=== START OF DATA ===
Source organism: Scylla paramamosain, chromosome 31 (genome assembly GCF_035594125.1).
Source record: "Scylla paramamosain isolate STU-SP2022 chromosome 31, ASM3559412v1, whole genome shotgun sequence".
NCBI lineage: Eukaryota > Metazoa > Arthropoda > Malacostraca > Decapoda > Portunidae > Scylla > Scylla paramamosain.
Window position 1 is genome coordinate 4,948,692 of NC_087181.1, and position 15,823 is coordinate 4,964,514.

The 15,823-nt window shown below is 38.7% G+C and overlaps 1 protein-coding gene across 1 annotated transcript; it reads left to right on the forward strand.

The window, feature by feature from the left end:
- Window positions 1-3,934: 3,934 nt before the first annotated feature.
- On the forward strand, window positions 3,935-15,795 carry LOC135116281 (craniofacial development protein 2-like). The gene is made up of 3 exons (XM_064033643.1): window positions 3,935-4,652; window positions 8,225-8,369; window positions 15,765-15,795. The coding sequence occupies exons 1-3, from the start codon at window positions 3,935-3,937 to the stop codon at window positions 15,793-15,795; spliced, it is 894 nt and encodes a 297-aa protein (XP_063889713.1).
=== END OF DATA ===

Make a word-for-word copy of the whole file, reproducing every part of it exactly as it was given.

Source organism: Scylla paramamosain, chromosome 31 (genome assembly GCF_035594125.1).
Source record: "Scylla paramamosain isolate STU-SP2022 chromosome 31, ASM3559412v1, whole genome shotgun sequence".
NCBI lineage: Eukaryota > Metazoa > Arthropoda > Malacostraca > Decapoda > Portunidae > Scylla > Scylla paramamosain.
Window position 1 is genome coordinate 4,948,692 of NC_087181.1, and position 15,823 is coordinate 4,964,514.

The 15,823-nt window shown below is 38.7% G+C and overlaps 1 protein-coding gene across 1 annotated transcript; it reads left to right on the forward strand.

The window, feature by feature from the left end:
- Window positions 1-3,934: 3,934 nt before the first annotated feature.
- On the forward strand, window positions 3,935-15,795 carry LOC135116281 (craniofacial development protein 2-like). The gene is made up of 3 exons (XM_064033643.1): window positions 3,935-4,652; window positions 8,225-8,369; window positions 15,765-15,795. The coding sequence occupies exons 1-3, from the start codon at window positions 3,935-3,937 to the stop codon at window positions 15,793-15,795; spliced, it is 894 nt and encodes a 297-aa protein (XP_063889713.1).